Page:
March 14, 2011

Third Ear Band quoted on an Italian book about English electric folk music.

As reported some months ago at Italian writer/musician Antonello Cresti has written a book on "electric English folk" titled "Fairest Isle" (Aereostella, € 17.00) where a prominent position is reserved to the Third Ear Band. You can buy a copy through the Web site of the home publishing at

Apart some obvious well-known references to the band's history (mainly based on my book "Necromancers of the drifting West", 1997), the most important aspect of the book is the author's attempt to analyze his musical project.

On a chapter titled "Pariah" (= outcast), Cresti writes about the TEB as one of the band "more radically experimental", a "one-off and unique experience", "probably the most  remote and isolated outpost in all the epic of new English folk music", here  named "wyrd folk" from a definition coined in 1990 by American artist Tim Renner.
The author claims TEB music is deep-rooted in psychedelia (for cultural aptitude) and folk - for the use of acoustic instruments and above all "for the strong, almost sacral, bond with their place of origin, even if inexorably "elsewhere" as regards to the map of musical orthodoxys of yesterday and nowdays".
Summing up the main phases of the band's history, the writer attributes to Glen Sweeney the role of deus ex machina, "perfect and sincretic fruit of many urges and illusions of a generous age as that hippy generation".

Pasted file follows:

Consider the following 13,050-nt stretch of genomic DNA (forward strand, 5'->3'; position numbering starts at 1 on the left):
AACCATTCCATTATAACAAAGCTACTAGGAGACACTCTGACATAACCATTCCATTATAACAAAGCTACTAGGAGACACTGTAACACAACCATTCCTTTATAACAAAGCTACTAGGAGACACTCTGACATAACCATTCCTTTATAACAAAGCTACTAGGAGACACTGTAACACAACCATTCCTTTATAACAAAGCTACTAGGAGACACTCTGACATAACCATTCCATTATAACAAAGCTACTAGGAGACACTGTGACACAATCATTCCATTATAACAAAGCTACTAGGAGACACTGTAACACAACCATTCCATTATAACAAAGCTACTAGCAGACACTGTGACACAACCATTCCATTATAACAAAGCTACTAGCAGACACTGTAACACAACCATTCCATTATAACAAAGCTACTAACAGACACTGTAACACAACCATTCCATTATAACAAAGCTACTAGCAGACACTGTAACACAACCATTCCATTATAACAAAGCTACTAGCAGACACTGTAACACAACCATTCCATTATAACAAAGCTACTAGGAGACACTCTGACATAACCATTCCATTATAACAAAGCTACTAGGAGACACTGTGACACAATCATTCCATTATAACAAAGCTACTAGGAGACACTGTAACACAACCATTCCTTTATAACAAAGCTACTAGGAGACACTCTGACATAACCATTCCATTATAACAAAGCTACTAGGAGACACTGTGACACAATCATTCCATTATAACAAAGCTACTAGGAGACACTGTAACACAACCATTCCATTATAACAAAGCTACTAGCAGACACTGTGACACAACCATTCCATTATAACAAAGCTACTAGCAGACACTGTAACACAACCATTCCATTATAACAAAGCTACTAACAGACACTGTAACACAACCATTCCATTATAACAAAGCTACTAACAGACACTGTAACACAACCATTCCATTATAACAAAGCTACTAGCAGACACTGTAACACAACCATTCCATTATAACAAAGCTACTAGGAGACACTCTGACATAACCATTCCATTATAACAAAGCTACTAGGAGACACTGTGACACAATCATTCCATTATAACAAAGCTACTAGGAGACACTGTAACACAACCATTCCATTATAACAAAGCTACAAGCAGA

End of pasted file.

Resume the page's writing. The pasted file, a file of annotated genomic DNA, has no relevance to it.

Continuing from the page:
Strangely scarce the list of musicians influenced by the TEB: apart the Italian Aktuala and Franco Battiato's "Sulle corde di Aries" albums, Cresti quotes just the Xenis Emputae Travelling Band and our Sedayne... ignoring other not less important experiences (documented in this archive at and

A specifc paragraph of the book is reserved to the analysis of the Elements album, with some interesting references to the links to the ancient celtic tradition of the cover lettering: "... infact it remembers the medieval Christian art and masterworks of miniature as that included on Lindisfarne's Gospels, works miniatured around 600 BC at the monastery founded by Saint Aidano on the wild isle of Lindisfarne, Northumberland...".

About the music on the album, Cresti underlines the relations with the ancient Greek philosophers (as Empedocle) and their idea of four elements as roots founding all the things.
“Sweeney and friends, with a tireless attempt of cultural hybridization, (…) pay their attention to a subject that, become famous thank to very wide speculations of Mediterranean world, it had appeared in many ancient civilizations all around the world: so the band’s holistic and pantheistic idea has contrasted to any materialistic and immanent conception of being ontology”.
Analyzing the four tracks, interesting the thinkings about "Earth" and "Water": on the first tune, Cresti claims "it's one of highest point reached by the band, even similar to the Igor Stravinsky's "The Rite of Spring"", with a "pure musicality, where the melodic element becomes primordial rhythm".
About "Water" (my favourite ever!), he states "it's the descriptive peak reached by the band: it starts with some naive sound effects, then the composition unravels on a brilliant counterpoint of strings that symbolize the conflicting current of water".

In short, for the author the album it's "the experimental top of wyrd folk, the work where different processes of cultural and stilistic hybridation, even if in a reference frame strongely Britannic, have raised to fertile state of the art".

An important contribution to the comprehension of the TEB's still  quite obscure epic, very rare in Italian music journalism.
Cresti is working now on a new book dedicated to the English "esoteric folk", with some new analysis about the Third Ear Band (and maybe also an interview with myself about the cultural sources...).
Of course, I'll try  to document it for your esclusive pleasure...

no©2011 Luca Ferrari